In South Africa, the most widely grown red wine grape varietal is undoubtedly the Pinotage, a wonderfully versatile grape which has become something of a flagship varietal for the South African wine industry. It is also grown in several other parts of the world, but to a lesser extent. It is a viticultural cross, brought about be interbreeding Pinot Noir and Cinsaut grapes, and capturing the finer points of both species. Pinotage grapes can be used to make a range of different wines, from fortified and sparkling red wines, to the more commonplace still wines which are enjoyed all over the world. Commonly, Pinotage grapes hold smoky flavors, with dark berry notes and a plummy character, although they also often contain tropical fruit flavors and a range of earthy tones. Pinotage produces dark red grapes, and their strong color is often used for blending purposes.
Region: Judean Hills
Israel is a fascinating and beautiful country, with a history and culture which ranks amongst the most important and impressive on earth. In the heart of Israel, we find the stunning Judean Hills, an arid range of undulating land forms which provide plenty of opportunity for viticulture and wine making, thanks to their mineral rich soils and the fabulous climate they receive. For thousands of years, vines have been cultivated in this region, however, Israel did not really become an important international center for wines until the mid nineteenth century, when the Rothschild family brought their Bordeaux varietals to the Judean Hills. The vines quickly took to the landscape, and today, these ancient hills are home to many of the country's finest classic, French style wines.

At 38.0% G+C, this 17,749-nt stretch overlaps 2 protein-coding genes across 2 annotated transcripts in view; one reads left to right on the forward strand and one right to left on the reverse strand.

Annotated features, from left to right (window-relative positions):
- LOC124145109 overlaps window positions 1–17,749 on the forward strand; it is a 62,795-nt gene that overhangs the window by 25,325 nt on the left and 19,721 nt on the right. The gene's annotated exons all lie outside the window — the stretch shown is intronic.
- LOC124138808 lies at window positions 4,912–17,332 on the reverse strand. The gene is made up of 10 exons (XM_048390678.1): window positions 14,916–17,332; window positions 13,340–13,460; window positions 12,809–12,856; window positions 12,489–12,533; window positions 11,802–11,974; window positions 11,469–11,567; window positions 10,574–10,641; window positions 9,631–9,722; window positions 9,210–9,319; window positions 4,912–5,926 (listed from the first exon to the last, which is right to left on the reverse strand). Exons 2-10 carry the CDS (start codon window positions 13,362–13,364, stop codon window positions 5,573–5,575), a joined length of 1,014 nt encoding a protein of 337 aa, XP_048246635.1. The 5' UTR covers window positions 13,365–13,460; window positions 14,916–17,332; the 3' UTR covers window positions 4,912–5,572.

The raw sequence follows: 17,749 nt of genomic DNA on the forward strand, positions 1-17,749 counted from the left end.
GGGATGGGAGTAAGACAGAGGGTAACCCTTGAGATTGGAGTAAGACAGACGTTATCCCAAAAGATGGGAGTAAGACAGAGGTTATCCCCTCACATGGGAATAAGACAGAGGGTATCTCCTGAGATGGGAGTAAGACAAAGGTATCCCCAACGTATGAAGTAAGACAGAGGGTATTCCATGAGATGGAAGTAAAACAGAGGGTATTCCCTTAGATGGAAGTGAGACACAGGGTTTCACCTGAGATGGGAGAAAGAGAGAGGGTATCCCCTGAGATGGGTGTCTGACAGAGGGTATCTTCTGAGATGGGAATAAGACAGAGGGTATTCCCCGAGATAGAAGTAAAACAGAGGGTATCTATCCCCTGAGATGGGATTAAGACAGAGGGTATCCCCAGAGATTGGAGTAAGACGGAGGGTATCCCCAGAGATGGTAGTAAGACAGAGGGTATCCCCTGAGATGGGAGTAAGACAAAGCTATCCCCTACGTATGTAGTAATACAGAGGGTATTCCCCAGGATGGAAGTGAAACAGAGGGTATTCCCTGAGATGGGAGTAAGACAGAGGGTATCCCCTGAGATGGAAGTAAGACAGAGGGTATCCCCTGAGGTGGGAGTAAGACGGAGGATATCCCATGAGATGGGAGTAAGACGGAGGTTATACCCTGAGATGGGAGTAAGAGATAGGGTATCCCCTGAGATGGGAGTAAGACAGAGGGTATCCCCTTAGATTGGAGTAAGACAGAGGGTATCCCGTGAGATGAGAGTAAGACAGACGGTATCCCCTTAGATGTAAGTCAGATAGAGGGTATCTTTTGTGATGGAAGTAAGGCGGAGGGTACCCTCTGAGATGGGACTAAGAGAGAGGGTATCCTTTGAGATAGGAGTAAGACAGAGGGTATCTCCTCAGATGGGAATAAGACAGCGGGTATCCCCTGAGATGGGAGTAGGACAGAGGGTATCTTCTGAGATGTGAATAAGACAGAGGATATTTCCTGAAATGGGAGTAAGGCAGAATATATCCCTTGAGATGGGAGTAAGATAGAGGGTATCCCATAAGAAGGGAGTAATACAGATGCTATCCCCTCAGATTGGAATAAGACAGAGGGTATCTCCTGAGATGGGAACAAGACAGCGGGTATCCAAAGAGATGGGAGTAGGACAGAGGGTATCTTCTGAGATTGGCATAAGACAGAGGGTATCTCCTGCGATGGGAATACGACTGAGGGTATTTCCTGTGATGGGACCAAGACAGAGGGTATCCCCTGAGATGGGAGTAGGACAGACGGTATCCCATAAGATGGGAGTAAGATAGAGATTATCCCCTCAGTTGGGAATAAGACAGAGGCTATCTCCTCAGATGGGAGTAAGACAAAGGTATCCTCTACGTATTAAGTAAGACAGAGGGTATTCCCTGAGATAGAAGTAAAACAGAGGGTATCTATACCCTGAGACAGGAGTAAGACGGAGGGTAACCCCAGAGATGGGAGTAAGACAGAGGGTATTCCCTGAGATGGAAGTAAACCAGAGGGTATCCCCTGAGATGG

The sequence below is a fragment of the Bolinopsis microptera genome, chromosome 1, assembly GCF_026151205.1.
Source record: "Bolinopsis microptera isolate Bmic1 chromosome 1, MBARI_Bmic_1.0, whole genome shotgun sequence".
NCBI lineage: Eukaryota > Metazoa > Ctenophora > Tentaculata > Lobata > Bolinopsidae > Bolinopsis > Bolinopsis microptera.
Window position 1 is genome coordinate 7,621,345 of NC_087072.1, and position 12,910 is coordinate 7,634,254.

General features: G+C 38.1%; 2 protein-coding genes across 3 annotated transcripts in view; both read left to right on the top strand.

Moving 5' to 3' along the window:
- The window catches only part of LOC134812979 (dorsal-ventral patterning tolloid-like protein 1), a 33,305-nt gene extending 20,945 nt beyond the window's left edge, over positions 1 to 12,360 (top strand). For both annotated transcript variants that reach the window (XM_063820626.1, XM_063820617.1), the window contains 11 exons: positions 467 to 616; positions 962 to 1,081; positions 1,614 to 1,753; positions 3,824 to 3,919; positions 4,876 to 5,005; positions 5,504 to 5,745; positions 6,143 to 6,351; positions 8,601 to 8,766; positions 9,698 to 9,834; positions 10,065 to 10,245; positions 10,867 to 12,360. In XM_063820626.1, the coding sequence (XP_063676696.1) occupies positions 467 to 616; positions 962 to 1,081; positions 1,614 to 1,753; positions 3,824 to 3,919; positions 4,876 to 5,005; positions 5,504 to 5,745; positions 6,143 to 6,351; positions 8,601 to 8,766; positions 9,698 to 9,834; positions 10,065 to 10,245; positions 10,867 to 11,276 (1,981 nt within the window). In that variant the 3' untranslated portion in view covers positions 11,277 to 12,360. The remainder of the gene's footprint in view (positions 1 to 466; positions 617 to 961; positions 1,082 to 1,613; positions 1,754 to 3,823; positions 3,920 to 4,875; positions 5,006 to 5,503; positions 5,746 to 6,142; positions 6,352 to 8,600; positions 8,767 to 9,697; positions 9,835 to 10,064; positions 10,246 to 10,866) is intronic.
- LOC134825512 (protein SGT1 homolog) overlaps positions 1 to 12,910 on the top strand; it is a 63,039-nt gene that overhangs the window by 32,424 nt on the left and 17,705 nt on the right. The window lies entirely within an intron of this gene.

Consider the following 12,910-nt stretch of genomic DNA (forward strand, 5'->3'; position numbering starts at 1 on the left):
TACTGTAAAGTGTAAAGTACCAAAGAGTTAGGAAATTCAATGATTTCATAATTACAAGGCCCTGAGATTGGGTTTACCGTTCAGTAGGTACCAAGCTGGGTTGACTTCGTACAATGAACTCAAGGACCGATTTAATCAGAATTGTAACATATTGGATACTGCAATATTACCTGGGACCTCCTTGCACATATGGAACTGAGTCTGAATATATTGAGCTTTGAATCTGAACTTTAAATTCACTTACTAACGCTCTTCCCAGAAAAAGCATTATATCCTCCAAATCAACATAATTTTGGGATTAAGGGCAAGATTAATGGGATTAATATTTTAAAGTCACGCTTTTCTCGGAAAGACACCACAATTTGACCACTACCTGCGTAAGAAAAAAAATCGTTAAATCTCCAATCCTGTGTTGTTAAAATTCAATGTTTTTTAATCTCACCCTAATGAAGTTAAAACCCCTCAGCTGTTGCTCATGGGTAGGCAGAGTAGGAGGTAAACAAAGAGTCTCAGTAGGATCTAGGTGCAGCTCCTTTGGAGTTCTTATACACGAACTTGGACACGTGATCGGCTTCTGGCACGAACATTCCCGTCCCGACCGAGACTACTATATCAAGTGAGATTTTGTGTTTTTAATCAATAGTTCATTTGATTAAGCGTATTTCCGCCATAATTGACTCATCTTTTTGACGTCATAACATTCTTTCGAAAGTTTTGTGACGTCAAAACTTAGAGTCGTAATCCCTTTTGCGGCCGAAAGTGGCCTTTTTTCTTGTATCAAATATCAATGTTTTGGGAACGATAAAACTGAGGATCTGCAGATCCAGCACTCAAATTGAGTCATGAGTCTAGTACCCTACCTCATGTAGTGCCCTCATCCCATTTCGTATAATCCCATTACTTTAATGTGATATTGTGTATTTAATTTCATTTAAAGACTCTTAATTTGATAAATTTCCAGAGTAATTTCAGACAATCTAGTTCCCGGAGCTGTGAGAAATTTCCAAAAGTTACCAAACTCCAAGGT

Since biblical times, Israel has been an important production center for wine, and continues to be so to this day. All over Israel, the Mediterranean climate the country enjoys ensures that grapes grow to full ripeness, and the vineyards are helped considerably by the mineral rich limestone soils which typify the geology of the wine regions. Interestingly, in Israel, up to fifteen percent of all wine production today is used for sacramental purposes, and the vast majority of the wines produced there are made in accordance to Jewish kosher laws. Israel is split into five major wine producing regions; Galil, The Judean Hills, Shimshon, The Negev, and the Sharon Plain, and in recent years the wine industry of Israel has brought over twenty five million dollars per annum to the Israeli economy.